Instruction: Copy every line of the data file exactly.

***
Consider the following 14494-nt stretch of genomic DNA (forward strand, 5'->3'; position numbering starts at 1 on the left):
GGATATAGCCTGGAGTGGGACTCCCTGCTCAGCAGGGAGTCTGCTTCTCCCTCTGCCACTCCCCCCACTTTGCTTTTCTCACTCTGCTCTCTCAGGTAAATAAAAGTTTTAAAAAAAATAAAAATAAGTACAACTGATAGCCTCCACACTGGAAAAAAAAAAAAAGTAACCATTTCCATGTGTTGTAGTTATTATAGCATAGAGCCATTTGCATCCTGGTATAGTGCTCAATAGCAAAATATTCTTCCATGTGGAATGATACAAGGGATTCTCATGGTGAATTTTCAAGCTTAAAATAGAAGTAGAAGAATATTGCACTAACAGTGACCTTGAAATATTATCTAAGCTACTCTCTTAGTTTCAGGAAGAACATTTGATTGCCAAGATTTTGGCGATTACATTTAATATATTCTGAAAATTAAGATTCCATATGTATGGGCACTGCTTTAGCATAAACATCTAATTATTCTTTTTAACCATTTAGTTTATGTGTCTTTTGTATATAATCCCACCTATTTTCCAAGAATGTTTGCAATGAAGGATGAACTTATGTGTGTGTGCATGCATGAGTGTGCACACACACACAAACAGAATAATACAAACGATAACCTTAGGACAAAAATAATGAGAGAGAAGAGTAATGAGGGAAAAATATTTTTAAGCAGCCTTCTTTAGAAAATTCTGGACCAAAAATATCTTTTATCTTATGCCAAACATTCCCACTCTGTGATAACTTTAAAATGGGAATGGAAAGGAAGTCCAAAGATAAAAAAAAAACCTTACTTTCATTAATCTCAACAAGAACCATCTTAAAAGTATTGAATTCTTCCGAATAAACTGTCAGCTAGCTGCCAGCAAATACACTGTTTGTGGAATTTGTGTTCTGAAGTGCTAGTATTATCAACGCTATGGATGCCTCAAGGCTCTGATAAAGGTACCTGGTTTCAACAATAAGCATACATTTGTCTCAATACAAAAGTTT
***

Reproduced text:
Consider the following 14494-nt stretch of genomic DNA (forward strand, 5'->3'; position numbering starts at 1 on the left):
GGATATAGCCTGGAGTGGGACTCCCTGCTCAGCAGGGAGTCTGCTTCTCCCTCTGCCACTCCCCCCACTTTGCTTTTCTCACTCTGCTCTCTCAGGTAAATAAAAGTTTTAAAAAAAATAAAAATAAGTACAACTGATAGCCTCCACACTGGAAAAAAAAAAAAAGTAACCATTTCCATGTGTTGTAGTTATTATAGCATAGAGCCATTTGCATCCTGGTATAGTGCTCAATAGCAAAATATTCTTCCATGTGGAATGATACAAGGGATTCTCATGGTGAATTTTCAAGCTTAAAATAGAAGTAGAAGAATATTGCACTAACAGTGACCTTGAAATATTATCTAAGCTACTCTCTTAGTTTCAGGAAGAACATTTGATTGCCAAGATTTTGGCGATTACATTTAATATATTCTGAAAATTAAGATTCCATATGTATGGGCACTGCTTTAGCATAAACATCTAATTATTCTTTTTAACCATTTAGTTTATGTGTCTTTTGTATATAATCCCACCTATTTTCCAAGAATGTTTGCAATGAAGGATGAACTTATGTGTGTGTGCATGCATGAGTGTGCACACACACACAAACAGAATAATACAAACGATAACCTTAGGACAAAAATAATGAGAGAGAAGAGTAATGAGGGAAAAATATTTTTAAGCAGCCTTCTTTAGAAAATTCTGGACCAAAAATATCTTTTATCTTATGCCAAACATTCCCACTCTGTGATAACTTTAAAATGGGAATGGAAAGGAAGTCCAAAGATAAAAAAAAAACCTTACTTTCATTAATCTCAACAAGAACCATCTTAAAAGTATTGAATTCTTCCGAATAAACTGTCAGCTAGCTGCCAGCAAATACACTGTTTGTGGAATTTGTGTTCTGAAGTGCTAGTATTATCAACGCTATGGATGCCTCAAGGCTCTGATAAAGGTACCTGGTTTCAACAATAAGCATACATTTGTCTCAATACAAAAGTTT